None of these traditions will change at the new home, promises ER Anderson, executive director of Charis Circle, the nonprofit arm of the bookstore charged with programming and author events. Charis will always be a home for independent and marginalized voices, and a popular education center for intersectional feminist justice, Anderson says.

Leslie Feinberg and bell hooks are just some of the historic queer authors who had book readings and signings at Charis’s home in Little Five Points.

Leslie Feinberg and bell hooks are just some of the historic queer authors who had book readings and signings at Charis’s home in Little Five Points.

What will change is that now as part of Agnes Scott, Charis is selling university spirit gear as well as snacks and drinks. This ensures a steady stream of customers and a new source of revenue for the bookstore, creating a sustainable model to keep the store’s doors open well into the future, Anderson says.

Despite the digital age and a sharp decline in the number of independent feminist and LGBTQ bookstores across the country -- there are now approximately 13 remaining, including Charis, according to Anderson -- last year’s book sales were the best Charis has recorded in two decades.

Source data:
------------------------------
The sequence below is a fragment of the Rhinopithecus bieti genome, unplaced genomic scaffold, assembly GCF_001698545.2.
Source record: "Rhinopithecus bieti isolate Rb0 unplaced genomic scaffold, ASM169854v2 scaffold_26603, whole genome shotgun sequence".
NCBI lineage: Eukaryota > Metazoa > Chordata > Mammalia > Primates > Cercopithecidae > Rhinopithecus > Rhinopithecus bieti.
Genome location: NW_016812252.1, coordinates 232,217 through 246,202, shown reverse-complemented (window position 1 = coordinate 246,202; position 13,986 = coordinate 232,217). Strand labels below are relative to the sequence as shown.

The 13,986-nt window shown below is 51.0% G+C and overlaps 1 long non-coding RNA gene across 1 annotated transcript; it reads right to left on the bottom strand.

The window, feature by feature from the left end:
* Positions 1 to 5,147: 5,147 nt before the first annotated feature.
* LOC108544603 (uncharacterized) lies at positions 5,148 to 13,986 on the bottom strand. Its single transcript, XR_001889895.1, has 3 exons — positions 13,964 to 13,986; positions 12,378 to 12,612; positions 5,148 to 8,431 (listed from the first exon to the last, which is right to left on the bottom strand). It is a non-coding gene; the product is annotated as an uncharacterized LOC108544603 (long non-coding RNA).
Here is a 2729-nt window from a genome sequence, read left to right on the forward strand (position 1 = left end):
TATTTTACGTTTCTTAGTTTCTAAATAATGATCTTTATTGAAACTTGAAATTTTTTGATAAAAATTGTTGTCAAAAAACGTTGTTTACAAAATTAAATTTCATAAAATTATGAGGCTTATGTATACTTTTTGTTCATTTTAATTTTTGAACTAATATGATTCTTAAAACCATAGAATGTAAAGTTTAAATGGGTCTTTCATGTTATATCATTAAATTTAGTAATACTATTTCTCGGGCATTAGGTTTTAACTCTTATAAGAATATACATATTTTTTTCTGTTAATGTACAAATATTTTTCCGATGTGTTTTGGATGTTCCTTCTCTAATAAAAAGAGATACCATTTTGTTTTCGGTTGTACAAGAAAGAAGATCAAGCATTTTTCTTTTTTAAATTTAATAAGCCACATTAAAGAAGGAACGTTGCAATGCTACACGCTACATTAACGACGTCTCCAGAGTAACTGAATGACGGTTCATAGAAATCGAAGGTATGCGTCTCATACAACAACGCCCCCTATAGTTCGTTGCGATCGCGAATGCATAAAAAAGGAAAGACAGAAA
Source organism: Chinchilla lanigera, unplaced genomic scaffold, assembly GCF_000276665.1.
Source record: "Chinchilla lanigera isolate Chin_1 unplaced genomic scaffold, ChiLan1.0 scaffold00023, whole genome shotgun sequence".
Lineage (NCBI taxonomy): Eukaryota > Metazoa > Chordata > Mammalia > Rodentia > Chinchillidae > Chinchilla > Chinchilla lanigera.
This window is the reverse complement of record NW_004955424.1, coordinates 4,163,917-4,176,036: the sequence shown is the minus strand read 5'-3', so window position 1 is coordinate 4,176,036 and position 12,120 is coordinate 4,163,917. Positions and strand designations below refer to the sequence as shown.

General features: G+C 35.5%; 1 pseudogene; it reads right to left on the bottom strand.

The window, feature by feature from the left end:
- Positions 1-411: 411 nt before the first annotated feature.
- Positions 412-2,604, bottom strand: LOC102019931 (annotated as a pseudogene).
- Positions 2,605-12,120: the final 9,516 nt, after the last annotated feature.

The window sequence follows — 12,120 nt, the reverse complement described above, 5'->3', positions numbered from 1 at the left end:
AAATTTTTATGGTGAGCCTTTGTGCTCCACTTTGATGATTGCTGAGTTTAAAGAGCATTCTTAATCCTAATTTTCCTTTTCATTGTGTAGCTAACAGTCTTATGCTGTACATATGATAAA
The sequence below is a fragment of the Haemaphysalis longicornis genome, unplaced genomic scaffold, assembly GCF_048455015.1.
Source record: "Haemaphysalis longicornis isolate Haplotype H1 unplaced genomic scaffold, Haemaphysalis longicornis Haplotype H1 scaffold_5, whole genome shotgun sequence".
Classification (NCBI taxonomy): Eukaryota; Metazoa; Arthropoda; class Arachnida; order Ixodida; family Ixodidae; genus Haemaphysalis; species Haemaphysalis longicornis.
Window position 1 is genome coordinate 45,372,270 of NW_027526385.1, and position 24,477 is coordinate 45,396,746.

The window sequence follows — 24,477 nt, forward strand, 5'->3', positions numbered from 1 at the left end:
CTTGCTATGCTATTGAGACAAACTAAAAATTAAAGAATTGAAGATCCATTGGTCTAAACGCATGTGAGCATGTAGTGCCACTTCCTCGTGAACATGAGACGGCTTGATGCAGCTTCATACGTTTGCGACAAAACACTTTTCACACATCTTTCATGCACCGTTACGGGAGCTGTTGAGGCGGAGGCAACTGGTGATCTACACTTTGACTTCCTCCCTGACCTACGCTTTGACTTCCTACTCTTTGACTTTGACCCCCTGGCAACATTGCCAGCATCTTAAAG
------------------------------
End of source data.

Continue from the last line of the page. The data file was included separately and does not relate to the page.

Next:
“People are coming back to independent bookstores and finding they still want independent and feminist bookstores and queer bookstores,” says Sara Luce Look, Charis co-owner. “There is a whole new generation.”

The current political climate and the divisive nature of social media has contributed to the reawakening of some people, especially white women who live in the metro Atlanta suburbs, seeking community and seeking books to read for information as they face issues new to them about racism and combating racism, Anderson says.

New Charis location in downtown Decatur.

New Charis location in downtown Decatur.

New Charis location in downtown Decatur.

New Charis location in downtown Decatur.

Many readers are also finding that switching off the part of the brain that is consumed by digital media to instead read longform paper books is necessary to protect a cognitive part of their brains, Anderson adds.

Twitter and Instagram have also changed the literary and publishing world because authors seem more accessible to their fans. When an author comes to an event with a built in social media following, those fans want to actually meet their favorites IRL and buy their books.

“With social media, people are seeing an array of a lot more diverse and queer and feminist books being published … than there has been in a long time,” Look says. “Then they come here and see these books and more on our shelves in a way they do not see in other bookstores.”

Charis will celebrate its grand re-opening on April 27 as part of the celebration of Independent Bookstore Day. The celebration includes a ribbon cutting and will take place from 10 a.m. to 7 p.m. For more information, check out Charis Books & More on Facebook at https://www.facebook.com/pg/CharisBooks.



Dyana Bagby is an Atlanta journalist. She loves to doodle men’s faces with lots of facial hair in the margins of her notes.